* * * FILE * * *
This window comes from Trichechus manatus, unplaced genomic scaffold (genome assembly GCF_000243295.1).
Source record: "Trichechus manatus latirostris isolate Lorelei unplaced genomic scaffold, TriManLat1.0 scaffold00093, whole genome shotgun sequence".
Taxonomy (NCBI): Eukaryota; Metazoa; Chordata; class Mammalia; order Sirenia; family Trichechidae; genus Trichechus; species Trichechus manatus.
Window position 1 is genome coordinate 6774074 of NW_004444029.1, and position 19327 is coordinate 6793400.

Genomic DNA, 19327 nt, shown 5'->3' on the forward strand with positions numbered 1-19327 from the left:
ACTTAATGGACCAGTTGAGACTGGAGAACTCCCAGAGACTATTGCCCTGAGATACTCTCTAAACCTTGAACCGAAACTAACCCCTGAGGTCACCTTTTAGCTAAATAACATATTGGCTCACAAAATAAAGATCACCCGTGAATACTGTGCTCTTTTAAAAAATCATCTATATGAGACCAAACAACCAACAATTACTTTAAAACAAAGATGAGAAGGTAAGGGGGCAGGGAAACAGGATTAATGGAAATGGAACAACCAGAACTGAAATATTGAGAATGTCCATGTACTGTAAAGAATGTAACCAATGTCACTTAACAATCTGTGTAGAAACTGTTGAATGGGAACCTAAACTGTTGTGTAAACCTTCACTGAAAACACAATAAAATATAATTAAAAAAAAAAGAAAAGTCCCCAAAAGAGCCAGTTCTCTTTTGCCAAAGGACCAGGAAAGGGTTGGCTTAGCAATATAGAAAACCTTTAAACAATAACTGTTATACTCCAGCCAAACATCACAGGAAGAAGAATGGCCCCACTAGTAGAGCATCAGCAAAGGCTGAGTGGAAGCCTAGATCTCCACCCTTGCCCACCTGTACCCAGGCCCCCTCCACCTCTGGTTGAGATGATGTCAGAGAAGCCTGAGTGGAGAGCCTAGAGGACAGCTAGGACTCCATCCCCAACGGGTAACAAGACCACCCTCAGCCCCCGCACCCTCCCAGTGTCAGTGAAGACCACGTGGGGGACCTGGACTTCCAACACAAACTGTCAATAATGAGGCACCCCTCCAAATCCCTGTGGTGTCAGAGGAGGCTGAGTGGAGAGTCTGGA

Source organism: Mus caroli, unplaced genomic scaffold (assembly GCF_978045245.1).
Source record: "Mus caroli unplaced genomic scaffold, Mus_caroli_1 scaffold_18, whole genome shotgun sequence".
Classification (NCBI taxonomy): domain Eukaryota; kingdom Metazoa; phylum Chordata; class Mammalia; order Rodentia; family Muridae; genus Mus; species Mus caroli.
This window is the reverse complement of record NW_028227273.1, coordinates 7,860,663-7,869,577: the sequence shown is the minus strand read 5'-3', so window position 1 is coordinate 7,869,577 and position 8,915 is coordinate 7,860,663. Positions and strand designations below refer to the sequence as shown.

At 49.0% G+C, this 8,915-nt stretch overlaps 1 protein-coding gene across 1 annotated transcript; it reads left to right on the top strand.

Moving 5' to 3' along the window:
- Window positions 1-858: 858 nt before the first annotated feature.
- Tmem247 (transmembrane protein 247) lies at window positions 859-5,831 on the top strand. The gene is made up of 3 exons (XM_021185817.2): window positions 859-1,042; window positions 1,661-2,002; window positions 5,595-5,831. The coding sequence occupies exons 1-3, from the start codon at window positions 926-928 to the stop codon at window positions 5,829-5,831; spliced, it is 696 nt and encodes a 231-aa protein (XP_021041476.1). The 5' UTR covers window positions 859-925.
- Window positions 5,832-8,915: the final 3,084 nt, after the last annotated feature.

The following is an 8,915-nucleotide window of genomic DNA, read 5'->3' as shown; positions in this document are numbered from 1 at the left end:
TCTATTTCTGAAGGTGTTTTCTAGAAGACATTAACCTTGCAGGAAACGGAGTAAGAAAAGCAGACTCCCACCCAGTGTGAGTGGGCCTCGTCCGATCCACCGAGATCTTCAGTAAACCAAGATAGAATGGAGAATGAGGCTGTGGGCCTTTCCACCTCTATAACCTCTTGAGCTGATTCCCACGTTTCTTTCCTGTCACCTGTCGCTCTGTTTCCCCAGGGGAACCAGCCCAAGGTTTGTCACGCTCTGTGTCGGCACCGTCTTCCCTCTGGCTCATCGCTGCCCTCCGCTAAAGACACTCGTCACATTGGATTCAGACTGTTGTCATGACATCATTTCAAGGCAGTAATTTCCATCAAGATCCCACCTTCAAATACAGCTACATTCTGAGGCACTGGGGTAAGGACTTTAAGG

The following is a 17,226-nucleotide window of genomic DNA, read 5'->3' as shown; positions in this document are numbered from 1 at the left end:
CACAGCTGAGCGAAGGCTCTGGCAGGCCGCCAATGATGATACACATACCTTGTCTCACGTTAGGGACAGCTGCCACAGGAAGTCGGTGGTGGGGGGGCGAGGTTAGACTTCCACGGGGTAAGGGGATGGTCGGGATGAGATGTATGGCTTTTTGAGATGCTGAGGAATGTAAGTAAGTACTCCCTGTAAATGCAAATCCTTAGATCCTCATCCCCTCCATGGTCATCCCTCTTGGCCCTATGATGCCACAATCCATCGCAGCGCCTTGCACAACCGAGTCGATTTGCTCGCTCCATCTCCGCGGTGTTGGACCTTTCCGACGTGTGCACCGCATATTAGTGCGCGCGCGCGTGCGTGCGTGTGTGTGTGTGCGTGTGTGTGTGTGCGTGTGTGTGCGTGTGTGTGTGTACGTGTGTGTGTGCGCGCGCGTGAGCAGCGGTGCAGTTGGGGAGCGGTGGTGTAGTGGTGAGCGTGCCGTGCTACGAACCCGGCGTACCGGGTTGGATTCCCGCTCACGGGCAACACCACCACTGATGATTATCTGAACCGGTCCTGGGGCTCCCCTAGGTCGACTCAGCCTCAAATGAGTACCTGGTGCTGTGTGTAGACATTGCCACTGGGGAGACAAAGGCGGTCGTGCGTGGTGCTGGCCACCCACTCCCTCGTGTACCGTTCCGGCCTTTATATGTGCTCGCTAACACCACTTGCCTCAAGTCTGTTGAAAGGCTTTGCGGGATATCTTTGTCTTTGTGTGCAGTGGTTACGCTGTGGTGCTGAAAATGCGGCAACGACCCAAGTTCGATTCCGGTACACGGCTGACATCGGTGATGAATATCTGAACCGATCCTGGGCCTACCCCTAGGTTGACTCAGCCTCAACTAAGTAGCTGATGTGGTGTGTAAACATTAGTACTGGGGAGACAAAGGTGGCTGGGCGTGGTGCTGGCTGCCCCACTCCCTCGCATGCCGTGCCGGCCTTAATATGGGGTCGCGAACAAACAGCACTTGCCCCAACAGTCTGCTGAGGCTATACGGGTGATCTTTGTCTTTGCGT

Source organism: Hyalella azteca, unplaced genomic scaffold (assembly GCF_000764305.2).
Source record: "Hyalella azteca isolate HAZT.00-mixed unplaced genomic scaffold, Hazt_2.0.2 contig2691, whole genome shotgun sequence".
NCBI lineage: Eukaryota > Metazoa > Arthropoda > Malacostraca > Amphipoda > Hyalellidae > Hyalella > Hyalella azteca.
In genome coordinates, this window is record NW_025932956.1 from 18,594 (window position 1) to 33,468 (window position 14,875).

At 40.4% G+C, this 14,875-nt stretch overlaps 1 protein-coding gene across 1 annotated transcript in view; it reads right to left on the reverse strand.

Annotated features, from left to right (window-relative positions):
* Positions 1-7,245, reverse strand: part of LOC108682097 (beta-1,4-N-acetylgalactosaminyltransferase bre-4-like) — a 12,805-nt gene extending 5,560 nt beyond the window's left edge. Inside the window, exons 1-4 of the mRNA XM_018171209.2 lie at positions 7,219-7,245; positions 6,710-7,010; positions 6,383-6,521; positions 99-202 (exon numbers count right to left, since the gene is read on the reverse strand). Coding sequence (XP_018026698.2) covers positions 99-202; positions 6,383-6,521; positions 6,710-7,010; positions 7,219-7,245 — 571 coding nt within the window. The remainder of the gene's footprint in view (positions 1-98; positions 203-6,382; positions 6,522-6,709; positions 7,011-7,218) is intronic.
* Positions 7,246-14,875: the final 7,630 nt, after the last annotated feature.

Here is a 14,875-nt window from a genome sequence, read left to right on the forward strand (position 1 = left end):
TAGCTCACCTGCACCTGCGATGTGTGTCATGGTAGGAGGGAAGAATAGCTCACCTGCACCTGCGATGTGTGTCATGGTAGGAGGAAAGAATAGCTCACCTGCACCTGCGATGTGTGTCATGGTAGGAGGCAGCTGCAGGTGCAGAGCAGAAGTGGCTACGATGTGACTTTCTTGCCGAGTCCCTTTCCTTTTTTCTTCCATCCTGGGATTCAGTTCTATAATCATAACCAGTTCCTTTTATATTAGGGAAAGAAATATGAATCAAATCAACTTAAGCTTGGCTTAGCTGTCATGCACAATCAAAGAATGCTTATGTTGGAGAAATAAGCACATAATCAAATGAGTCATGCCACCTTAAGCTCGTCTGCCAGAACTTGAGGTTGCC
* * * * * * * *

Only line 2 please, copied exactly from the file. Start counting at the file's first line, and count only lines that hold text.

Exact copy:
Source record: "Trichechus manatus latirostris isolate Lorelei unplaced genomic scaffold, TriManLat1.0 scaffold00093, whole genome shotgun sequence".